The Survival Estimate represents an average of one or more experts' opinions as to how many examples survive of a particular coin in three categories: 1) all grades, 2) 60 or better, and 3) 65 or better. These estimates are based on a variety of sources, including population reports, auction appearances, and personal knowledge. Survival estimates include coins that are raw, certified by PCGS, and certified by other grading services.
Numismatic Rarity converts the Survival Estimate for a particular coin into a number from 1 to 10 (with decimal increments) based on the PCGS Rarity Scale. The higher the number, the more rare the coin.
Relative Rarity By Type
Relative Rarity By Type ranks the rarity of this coin with all other coins of this Type. Lower numbers indicate rarer coins.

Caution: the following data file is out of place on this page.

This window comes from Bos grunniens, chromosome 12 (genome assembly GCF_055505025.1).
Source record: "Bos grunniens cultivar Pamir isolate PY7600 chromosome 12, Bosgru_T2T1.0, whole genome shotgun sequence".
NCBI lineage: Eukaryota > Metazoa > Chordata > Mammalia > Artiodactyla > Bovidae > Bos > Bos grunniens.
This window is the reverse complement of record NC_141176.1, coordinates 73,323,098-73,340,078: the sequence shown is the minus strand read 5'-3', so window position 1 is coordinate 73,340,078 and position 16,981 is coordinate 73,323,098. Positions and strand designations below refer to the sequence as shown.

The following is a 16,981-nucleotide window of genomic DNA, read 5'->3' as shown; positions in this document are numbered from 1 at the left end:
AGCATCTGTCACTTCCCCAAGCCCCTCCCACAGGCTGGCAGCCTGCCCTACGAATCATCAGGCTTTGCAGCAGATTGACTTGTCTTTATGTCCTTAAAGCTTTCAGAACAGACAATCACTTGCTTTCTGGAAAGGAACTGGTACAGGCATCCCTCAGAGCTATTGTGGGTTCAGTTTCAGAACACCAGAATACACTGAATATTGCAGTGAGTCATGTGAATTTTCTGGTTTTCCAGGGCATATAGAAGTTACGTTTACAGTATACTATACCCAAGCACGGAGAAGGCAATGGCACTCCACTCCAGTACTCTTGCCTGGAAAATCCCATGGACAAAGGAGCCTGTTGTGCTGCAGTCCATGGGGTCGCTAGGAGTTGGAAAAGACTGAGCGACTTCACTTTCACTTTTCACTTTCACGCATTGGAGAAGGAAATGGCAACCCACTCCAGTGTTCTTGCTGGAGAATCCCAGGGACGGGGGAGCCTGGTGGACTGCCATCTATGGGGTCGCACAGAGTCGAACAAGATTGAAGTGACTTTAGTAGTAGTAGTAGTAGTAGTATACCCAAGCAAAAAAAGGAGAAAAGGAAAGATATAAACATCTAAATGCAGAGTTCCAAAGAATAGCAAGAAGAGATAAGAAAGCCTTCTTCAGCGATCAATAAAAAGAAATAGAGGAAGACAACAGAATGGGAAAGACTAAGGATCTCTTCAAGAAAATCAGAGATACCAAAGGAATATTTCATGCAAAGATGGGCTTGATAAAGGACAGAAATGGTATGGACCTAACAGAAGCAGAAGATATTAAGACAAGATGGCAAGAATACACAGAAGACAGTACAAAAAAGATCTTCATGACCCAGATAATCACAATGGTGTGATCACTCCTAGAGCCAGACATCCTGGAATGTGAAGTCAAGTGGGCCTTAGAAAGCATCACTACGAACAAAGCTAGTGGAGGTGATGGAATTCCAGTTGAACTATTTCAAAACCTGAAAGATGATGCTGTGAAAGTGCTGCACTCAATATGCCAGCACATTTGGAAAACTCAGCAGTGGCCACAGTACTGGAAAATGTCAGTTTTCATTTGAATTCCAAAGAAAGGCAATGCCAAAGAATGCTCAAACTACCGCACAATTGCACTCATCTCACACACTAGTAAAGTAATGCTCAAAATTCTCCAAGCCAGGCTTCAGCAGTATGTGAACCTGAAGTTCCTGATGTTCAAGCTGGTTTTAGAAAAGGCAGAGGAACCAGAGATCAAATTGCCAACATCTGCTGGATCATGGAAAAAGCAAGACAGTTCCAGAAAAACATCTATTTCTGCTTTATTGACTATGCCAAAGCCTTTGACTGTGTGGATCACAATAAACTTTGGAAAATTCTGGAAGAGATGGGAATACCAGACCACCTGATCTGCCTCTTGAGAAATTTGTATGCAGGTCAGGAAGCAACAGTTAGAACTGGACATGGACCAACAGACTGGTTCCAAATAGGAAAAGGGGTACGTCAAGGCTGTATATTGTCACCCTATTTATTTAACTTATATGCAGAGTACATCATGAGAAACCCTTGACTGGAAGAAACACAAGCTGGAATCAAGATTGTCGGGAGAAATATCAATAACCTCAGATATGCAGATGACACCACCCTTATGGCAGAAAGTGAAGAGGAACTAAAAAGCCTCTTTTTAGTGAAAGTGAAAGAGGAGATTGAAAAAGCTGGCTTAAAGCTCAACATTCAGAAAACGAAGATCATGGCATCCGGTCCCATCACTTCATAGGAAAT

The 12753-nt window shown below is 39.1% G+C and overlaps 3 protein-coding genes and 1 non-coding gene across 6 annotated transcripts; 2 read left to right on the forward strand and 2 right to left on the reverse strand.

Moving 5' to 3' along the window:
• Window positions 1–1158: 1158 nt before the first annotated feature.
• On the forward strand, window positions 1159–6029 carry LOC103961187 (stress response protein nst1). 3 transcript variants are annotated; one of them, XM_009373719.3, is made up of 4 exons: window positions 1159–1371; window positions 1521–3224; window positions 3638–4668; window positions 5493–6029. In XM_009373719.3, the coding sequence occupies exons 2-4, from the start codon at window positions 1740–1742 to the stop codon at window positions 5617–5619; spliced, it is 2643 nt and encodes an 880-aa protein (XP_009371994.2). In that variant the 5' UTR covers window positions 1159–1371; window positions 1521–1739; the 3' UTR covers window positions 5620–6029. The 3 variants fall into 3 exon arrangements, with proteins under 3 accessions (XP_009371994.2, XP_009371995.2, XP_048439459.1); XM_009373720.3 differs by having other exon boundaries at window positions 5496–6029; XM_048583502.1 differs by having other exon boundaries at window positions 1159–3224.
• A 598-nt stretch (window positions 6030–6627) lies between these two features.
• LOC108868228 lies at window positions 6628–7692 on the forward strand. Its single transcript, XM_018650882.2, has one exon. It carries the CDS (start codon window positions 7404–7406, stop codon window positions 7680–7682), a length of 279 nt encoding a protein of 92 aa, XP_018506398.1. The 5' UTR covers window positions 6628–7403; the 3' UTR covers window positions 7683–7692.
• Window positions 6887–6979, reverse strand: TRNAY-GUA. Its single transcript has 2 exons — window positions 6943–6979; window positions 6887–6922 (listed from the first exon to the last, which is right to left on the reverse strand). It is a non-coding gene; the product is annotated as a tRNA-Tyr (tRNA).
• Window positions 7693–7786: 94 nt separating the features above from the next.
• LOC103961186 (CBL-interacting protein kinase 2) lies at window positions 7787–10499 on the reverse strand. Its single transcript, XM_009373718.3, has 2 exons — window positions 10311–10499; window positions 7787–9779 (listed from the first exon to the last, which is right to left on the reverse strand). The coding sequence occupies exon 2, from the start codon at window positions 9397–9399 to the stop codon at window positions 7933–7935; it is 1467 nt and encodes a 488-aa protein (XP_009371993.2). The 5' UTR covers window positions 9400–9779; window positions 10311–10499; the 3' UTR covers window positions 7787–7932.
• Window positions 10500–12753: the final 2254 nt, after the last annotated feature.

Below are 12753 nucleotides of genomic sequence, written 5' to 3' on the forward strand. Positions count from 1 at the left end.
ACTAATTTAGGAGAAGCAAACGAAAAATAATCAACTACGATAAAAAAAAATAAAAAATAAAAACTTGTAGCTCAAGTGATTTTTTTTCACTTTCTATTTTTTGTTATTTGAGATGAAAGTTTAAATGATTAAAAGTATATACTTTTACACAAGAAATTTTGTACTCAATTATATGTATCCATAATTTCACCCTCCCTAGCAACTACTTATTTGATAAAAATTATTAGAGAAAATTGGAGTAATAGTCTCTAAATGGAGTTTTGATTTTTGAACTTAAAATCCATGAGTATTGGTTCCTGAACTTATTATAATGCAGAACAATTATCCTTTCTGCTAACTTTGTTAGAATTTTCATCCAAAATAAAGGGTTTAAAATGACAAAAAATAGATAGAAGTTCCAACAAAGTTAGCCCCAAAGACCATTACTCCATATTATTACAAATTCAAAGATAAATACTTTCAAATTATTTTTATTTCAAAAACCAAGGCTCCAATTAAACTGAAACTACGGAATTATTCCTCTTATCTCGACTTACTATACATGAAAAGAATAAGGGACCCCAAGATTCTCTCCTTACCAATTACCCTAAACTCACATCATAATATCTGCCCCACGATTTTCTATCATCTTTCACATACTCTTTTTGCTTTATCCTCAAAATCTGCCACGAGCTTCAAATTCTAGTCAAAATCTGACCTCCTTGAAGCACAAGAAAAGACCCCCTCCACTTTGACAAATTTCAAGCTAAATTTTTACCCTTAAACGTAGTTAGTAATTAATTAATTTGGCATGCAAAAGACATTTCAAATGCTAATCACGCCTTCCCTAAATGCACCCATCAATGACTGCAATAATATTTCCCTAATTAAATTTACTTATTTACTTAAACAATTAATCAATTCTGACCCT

Relative Rarity By Series
Relative Rarity By Series ranks the rarity of this coin with all other coins of this Series. Lower numbers indicate rarer coins.
David Akers (1975/88):
Generally considered a common date, but really quite scarce in high grade. Lower grade specimens, however, are readily obtainable. On some specimens the date is thinner and flatter than it is on others. On this variety, the lower arrowhead is also disconnected from the CA in AMERICA, while on the "heavy date" variety, the lower arrowhead touches CA. I think that the thin date variety is more rare, but I have not kept a close enough tally to be sure.
PCGS is not responsible for the accuracy or authenticity of Ebay listings.